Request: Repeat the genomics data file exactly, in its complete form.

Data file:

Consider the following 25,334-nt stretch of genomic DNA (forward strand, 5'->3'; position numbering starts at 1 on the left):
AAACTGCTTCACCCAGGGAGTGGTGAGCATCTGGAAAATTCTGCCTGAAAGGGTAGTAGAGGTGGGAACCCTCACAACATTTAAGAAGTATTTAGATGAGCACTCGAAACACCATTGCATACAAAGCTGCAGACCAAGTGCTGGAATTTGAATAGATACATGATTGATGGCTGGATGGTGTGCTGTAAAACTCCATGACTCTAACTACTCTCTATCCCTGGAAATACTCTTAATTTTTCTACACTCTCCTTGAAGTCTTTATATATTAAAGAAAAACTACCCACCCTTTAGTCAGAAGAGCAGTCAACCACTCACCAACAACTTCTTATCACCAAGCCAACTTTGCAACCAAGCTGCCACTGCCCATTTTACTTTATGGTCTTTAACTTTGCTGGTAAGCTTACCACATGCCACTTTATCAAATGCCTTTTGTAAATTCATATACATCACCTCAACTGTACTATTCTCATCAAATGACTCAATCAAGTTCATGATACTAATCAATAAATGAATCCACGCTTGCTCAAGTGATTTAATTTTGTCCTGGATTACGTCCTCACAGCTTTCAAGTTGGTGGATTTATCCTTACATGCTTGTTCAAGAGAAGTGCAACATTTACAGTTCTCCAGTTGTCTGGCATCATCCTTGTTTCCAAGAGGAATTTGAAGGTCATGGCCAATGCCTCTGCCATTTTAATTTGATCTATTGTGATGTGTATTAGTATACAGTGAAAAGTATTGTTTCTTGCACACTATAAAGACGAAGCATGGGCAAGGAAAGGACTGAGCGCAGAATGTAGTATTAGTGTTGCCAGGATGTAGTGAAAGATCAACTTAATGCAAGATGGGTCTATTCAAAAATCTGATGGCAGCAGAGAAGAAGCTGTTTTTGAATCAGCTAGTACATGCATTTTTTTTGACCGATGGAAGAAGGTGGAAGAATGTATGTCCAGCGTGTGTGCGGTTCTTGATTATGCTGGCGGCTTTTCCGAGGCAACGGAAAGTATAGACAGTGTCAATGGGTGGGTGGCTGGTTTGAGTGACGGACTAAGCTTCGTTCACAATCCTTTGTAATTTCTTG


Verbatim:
Consider the following 25,334-nt stretch of genomic DNA (forward strand, 5'->3'; position numbering starts at 1 on the left):
AAACTGCTTCACCCAGGGAGTGGTGAGCATCTGGAAAATTCTGCCTGAAAGGGTAGTAGAGGTGGGAACCCTCACAACATTTAAGAAGTATTTAGATGAGCACTCGAAACACCATTGCATACAAAGCTGCAGACCAAGTGCTGGAATTTGAATAGATACATGATTGATGGCTGGATGGTGTGCTGTAAAACTCCATGACTCTAACTACTCTCTATCCCTGGAAATACTCTTAATTTTTCTACACTCTCCTTGAAGTCTTTATATATTAAAGAAAAACTACCCACCCTTTAGTCAGAAGAGCAGTCAACCACTCACCAACAACTTCTTATCACCAAGCCAACTTTGCAACCAAGCTGCCACTGCCCATTTTACTTTATGGTCTTTAACTTTGCTGGTAAGCTTACCACATGCCACTTTATCAAATGCCTTTTGTAAATTCATATACATCACCTCAACTGTACTATTCTCATCAAATGACTCAATCAAGTTCATGATACTAATCAATAAATGAATCCACGCTTGCTCAAGTGATTTAATTTTGTCCTGGATTACGTCCTCACAGCTTTCAAGTTGGTGGATTTATCCTTACATGCTTGTTCAAGAGAAGTGCAACATTTACAGTTCTCCAGTTGTCTGGCATCATCCTTGTTTCCAAGAGGAATTTGAAGGTCATGGCCAATGCCTCTGCCATTTTAATTTGATCTATTGTGATGTGTATTAGTATACAGTGAAAAGTATTGTTTCTTGCACACTATAAAGACGAAGCATGGGCAAGGAAAGGACTGAGCGCAGAATGTAGTATTAGTGTTGCCAGGATGTAGTGAAAGATCAACTTAATGCAAGATGGGTCTATTCAAAAATCTGATGGCAGCAGAGAAGAAGCTGTTTTTGAATCAGCTAGTACATGCATTTTTTTTGACCGATGGAAGAAGGTGGAAGAATGTATGTCCAGCGTGTGTGCGGTTCTTGATTATGCTGGCGGCTTTTCCGAGGCAACGGAAAGTATAGACAGTGTCAATGGGTGGGTGGCTGGTTTGAGTGACGGACTAAGCTTCGTTCACAATCCTTTGTAATTTCTTG